Chronic Pain Q & A
What is chronic pain?
Chronic pain is an ongoing condition that affects millions of Americans every year, causing not just physical pain but mental anguish. Chronic pain affects every aspect of your life, lasting for months, years, and often the rest of your life.
Acute pain is the warning message from your body to your brain, telling it that you’ve suffered tissue damage somewhere.
It’s a vital trigger for you to take action, manage the injury, and prevent further damage. As the injury heals and your body recovers, the pain lessens and goes away.
Chronic pain doesn’t go away. You might experience good days and bad days, but chronic pain is always there and very often fails to improve with time.
What causes chronic pain?
Many people who have chronic pain find their condition starts following an injury. The acute pain subsides, but you’re left with the ongoing chronic discomfort.
A classic example is lower back pain. You hurt your back, but instead of the pain going away as your back heals, it sticks around and becomes an ongoing problem.
There are also diseases that cause chronic pain. Arthritis, for example, is an incurable disease that causes inflammation, joint pain, and stiffness due to the ongoing deterioration of the protective tissues on the bones. Other conditions that cause chronic pain include:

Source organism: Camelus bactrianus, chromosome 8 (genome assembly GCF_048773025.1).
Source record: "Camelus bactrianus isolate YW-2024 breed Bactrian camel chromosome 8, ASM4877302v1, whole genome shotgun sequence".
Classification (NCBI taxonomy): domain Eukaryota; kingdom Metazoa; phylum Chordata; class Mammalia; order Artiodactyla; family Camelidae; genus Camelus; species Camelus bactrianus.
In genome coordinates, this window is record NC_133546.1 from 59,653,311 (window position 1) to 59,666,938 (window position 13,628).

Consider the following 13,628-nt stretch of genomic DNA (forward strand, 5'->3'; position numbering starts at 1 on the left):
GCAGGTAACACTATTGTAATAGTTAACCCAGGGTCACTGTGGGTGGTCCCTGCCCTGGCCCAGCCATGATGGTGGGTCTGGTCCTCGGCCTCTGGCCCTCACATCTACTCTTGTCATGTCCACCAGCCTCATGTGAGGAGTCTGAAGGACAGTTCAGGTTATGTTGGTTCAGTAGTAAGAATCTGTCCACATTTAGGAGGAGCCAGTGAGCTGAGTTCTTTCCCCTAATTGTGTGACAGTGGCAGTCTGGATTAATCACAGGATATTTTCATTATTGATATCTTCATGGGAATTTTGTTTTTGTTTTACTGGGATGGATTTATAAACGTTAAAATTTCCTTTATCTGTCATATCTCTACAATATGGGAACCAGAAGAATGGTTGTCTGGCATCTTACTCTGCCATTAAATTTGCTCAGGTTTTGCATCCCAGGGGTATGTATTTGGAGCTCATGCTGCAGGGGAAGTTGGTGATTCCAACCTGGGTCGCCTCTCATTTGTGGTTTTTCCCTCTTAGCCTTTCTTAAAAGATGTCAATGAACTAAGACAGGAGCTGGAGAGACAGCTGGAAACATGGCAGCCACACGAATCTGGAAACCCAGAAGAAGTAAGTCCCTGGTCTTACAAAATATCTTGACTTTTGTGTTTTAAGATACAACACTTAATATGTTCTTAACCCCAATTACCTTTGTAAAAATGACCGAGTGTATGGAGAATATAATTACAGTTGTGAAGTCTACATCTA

- Multiple sclerosis
- Post-herpetic neuralgia
- Nerve damage causes neuropathic pain. Trauma or disease may damage the nerves, and they start sending pain signals to your brain even though there’s no damage to your tissues.
In some cases, neuropathic pain develops for no apparent reason. Idiopathic neuropathic pain might not have an identifiable cause, but the pain is no less real or disabling.
What symptoms does chronic pain cause?
Chronic pain can take many forms, so your pain could be burning or stabbing; dull and achy, or hot and throbbing. Chronic pain typically causes a range of other symptoms, including:
- Constant fatigue
- Changes in mood
- Trouble sleeping
- A lack of energy
- Muscle weakness
- Changes in appetite
There is often an association between chronic pain problems and mental health issues like depression. It’s not always clear whether the depression or other disorder is a symptom of the disease or a consequence of the effects of being in constant pain.
What treatments are there for chronic pain?
Noninvasive treatments for chronic pain available at Optimal Pain & Regenerative Medicine® include physical therapy, pain medications, and TENS (transcutaneous electrical nerve stimulation).
Most patients find their chronic pain improves with conservative treatment approaches. In cases where your chronic pain doesn’t respond, Optimal Pain & Regenerative Medicine® also offers an extensive range of advanced therapies, including:
- Spinal cord stimulation (Nervo HF10™ Therapy)
- Dorsal root ganglion stimulation (St. Jude Axium™)
- Epidural steroid injections
- Selective nerve root injections
- Radiofrequency lesioning (rhizotomy)
- Trigger point injections
- Sympathetic nerve blocks
- Intrathecal pump placement for spasticity/pain
- Epidural lysis of adhesions
- Percutaneous discectomy
- Regenerative medicine therapies are also available to help your body replace damaged tissues with fresh, healthy cells. Optimal Pain &
- Regenerative Medicine offers viscosupplementation injections with hyaluronic acid, PRP (platelet-rich plasma) therapy, and stem cell injections.
There is help available for you if you live with chronic pain, so call Optimal Pain & Regenerative Medicine® today, or book an appointment using the online tool.